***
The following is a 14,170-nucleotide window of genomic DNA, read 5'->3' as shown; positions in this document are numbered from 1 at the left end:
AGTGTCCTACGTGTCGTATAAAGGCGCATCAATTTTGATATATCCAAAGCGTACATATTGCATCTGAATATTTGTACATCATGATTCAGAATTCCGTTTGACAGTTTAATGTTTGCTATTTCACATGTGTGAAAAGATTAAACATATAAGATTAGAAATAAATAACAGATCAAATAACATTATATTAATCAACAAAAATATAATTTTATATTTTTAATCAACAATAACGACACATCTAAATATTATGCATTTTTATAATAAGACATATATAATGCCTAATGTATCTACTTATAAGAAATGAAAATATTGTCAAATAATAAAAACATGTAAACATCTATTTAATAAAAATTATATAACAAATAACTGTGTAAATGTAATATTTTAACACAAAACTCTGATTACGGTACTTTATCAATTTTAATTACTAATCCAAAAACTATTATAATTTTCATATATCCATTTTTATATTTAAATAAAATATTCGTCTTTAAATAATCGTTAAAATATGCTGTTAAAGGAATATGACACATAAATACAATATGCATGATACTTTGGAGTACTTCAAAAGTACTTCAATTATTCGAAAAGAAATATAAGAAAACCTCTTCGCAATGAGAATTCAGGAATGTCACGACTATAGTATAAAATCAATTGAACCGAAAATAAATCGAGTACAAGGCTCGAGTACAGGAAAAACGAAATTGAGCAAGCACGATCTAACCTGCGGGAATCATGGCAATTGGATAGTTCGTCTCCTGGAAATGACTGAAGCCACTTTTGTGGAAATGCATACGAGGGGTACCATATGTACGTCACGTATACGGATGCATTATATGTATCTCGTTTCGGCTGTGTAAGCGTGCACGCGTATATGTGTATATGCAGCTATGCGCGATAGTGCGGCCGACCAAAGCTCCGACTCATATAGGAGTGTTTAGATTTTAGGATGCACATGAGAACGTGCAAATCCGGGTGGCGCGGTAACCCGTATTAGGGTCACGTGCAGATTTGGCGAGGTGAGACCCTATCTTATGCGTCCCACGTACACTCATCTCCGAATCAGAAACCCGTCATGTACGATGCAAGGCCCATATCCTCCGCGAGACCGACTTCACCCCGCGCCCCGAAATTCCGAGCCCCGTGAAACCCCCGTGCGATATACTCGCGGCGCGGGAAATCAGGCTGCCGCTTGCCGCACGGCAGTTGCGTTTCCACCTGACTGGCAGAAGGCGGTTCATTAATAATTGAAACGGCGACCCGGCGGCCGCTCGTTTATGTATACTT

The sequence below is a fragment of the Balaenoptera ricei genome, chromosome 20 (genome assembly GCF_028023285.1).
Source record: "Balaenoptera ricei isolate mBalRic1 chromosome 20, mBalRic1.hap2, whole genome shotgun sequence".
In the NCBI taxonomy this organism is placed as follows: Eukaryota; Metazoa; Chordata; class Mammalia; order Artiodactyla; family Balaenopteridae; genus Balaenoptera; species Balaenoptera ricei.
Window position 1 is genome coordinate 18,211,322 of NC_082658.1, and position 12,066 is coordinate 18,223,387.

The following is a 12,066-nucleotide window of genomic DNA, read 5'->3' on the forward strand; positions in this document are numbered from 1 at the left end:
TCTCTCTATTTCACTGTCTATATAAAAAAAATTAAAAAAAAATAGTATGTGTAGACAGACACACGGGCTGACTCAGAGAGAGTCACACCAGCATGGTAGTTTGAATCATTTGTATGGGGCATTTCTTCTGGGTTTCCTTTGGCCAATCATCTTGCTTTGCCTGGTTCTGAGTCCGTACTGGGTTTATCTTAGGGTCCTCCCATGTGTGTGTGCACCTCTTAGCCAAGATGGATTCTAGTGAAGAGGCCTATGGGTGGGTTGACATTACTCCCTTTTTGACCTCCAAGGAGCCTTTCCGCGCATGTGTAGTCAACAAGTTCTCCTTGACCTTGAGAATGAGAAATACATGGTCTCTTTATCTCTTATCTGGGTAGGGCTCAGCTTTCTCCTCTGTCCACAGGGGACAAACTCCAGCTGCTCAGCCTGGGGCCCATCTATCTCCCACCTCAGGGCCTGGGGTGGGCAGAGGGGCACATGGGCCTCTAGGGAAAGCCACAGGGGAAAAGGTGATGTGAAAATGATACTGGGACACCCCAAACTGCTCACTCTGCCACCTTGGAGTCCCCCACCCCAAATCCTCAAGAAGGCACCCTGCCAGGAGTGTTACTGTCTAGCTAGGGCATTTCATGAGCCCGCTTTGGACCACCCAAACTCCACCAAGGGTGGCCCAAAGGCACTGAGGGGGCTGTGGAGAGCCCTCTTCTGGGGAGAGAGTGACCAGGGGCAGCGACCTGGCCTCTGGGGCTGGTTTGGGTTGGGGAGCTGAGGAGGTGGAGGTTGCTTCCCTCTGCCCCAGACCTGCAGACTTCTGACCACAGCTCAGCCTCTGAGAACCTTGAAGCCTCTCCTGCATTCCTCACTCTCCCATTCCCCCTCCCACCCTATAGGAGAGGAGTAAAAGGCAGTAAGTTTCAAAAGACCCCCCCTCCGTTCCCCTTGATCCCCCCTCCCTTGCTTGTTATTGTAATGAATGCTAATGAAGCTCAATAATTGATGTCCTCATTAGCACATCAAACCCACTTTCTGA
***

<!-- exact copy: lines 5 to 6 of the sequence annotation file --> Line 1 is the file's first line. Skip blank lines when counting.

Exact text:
In the NCBI taxonomy this organism is placed as follows: Eukaryota; Metazoa; Chordata; class Mammalia; order Artiodactyla; family Balaenopteridae; genus Balaenoptera; species Balaenoptera ricei.
Window position 1 is genome coordinate 18,211,322 of NC_082658.1, and position 12,066 is coordinate 18,223,387.